By January 2002, Kabbah declared the Sierra Leone civil war over and in May of the same year, he was re-elected with a wide margin against the opposition APC’s candidate Ernest Bai Koroma.
The return of relative peace in the country in 2004 encouraged the UN-backed war crimes court to begin trials at The Hague of those with the highest responsibility for Sierra Leone’s civil war. This led to the conviction of Charles Taylor for his involvement with the RUF, whose leader Sankoh had died in detention in July 2003 while awaiting trial.
Although ineligible to run again, having completed his constitutionally allowed two five-year terms, the August 2007 presidential and parliamentary elections in Sierra Leone, represented a referendum on the legacy of the Kabbah administration. The result was a resounding NO for the SLPP whose candidate Solomon Barewa was defeated in the presidential run-off vote by APC’s now outgoing Sierra Leone’s fourth President Ernest Bai Koroma.
While the jury may still be out on the assessment of APC’s 10-year government under Bai Koroma, Sierra Leone’s post-war worries, were compounded by the Ebola virus pandemic of 2014, which killed more than 3,000 people from the estimated 10,000 reported cases in the country, part of a West Africa-wide affliction. And as if that was not enough, Sierra Leone was hit by deadly mudslides from heavy rains, which claimed more than 1,000 lives and displaced tens of thousands of others, with grave health consequences.
It is under this grim context and prognosis that Sierra Leone holds the crucial presidential, parliamentary and local council polls on 7 March 2018. While the APC and SLPP, which have dominated power, are fielding Foreign Minister Samura Wilson Kamara and former junta leader Julius Maada Bio, respectively, as their presidential candidates, there has been significant realignment of political forces ahead of the crucial elections.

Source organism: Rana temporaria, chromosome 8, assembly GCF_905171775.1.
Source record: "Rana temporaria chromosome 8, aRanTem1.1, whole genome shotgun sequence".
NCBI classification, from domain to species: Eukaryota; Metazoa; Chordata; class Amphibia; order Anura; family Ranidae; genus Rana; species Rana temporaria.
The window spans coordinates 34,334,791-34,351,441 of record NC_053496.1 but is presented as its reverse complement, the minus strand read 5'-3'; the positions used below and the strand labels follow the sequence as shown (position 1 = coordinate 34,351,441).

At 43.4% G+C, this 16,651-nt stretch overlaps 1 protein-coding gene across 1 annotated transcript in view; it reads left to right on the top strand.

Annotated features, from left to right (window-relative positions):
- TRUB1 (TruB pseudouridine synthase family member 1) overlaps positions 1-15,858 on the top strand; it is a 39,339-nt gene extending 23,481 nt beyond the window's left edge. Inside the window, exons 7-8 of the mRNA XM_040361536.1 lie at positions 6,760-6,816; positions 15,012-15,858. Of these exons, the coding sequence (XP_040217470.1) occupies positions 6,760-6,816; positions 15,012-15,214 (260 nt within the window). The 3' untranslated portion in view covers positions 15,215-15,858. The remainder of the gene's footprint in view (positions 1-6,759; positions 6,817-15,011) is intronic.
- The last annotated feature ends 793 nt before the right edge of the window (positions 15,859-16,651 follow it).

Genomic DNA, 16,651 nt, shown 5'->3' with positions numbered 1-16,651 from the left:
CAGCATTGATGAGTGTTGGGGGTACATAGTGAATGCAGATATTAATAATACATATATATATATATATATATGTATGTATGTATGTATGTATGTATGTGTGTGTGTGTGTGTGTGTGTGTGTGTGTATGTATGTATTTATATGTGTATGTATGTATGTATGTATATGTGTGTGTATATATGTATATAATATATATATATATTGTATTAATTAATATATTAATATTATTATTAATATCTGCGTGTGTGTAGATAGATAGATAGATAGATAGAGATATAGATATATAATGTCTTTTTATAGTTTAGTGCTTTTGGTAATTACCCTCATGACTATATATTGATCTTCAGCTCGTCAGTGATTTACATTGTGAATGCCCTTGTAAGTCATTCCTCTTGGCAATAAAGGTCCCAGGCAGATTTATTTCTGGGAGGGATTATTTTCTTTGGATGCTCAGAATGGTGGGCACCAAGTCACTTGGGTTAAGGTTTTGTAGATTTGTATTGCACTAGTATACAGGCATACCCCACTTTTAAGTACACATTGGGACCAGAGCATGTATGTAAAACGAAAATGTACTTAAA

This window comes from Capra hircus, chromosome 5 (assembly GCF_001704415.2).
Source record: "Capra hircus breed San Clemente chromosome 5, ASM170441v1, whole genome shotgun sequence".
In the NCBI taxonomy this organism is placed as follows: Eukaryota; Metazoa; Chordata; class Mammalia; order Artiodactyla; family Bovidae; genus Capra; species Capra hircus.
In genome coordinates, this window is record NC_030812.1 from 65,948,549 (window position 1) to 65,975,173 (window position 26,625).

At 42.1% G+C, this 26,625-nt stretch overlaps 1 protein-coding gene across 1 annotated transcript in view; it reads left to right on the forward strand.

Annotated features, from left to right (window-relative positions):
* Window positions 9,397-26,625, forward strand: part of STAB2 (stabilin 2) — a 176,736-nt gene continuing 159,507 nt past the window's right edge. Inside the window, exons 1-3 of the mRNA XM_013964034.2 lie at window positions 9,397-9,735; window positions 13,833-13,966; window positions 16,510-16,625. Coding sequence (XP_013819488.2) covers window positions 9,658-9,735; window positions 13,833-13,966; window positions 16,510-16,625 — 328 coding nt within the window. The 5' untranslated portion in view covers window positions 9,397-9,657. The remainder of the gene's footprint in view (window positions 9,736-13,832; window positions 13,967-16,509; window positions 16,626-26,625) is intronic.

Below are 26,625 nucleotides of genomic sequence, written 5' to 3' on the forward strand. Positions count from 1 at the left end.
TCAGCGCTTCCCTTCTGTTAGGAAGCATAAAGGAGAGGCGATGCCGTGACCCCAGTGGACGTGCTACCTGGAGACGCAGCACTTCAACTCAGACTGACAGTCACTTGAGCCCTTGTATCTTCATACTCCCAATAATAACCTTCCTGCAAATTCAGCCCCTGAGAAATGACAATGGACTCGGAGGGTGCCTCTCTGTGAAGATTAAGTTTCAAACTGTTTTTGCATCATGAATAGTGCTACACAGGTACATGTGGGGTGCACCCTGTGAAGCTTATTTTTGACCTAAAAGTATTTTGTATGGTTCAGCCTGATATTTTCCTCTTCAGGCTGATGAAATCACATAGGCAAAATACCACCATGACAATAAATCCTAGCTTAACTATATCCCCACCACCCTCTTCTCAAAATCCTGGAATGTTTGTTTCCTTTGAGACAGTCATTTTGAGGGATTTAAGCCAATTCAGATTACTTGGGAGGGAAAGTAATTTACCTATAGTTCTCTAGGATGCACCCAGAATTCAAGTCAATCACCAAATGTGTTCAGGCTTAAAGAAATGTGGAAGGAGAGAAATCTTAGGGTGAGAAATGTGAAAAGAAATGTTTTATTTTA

Sixteen candidates are contesting for the Executive Mansion. But there are only two women flag bearers even though women account for 52.1 percent of the country’s population. The stakes are particularly high and whoever emerges winner has his/her job cut out. Kandeh Yumkella, the standard bearer of the newly formed National Grand Coalition (NGC), considered a “third force,” did not mince words, when he declared in a recent interview that “Everything bad is with us,” in a reference to various development indicators which put Sierra Leone on the bottom rouge of the ladder, with 70 percent of the population living under the poverty line.
The constitutional requirement that a candidate must score 55 percent of the votes to win the presidency makes a run-off ballot almost inevitable. The contest for Sierra Leone’s unicameral parliament is no less competitive, with more than 795 candidates, including 101 women vying for the 144 seats, including 12 slots for paramount chiefs and with 124 of the seats filled by direct election.
Some 3.17 million registered Sierra Leonean voters, out of the country’s estimated seven million inhabitants will be casting their ballots in 11,122 polling stations to elect the nation’s fifth president, who will shoulder the responsibility of moving the country from the devastation of natural and man-made disasters to the path of national development if the “Lion Mountain” is to roar again.
This would be the fourth multi-party elections since the end of the civil war, but it is the first time that Sierra Leone authorities would be taking full responsibility of the electoral process since the withdrawal of the UN Mission in 2014. One tribute which Sierra Leoneans owe the memory of ECOMOG fallen heroes, including the late Kobe, and gratitude to ECOWAS, the UN and the rest of the international community, for their sacrifices for peace in the country, is to conduct themselves responsibly and deliver credible and successful elections for the consolidation of peace and democracy in the country and the region as a whole.
Winners of the 7 March polls must be magnanimous in victory, while the losers must cooperate and all work for Sierra Leone to put its dark past behind it in the interest of development and prosperity.
*Paul Ejime is an international media and communications consultant.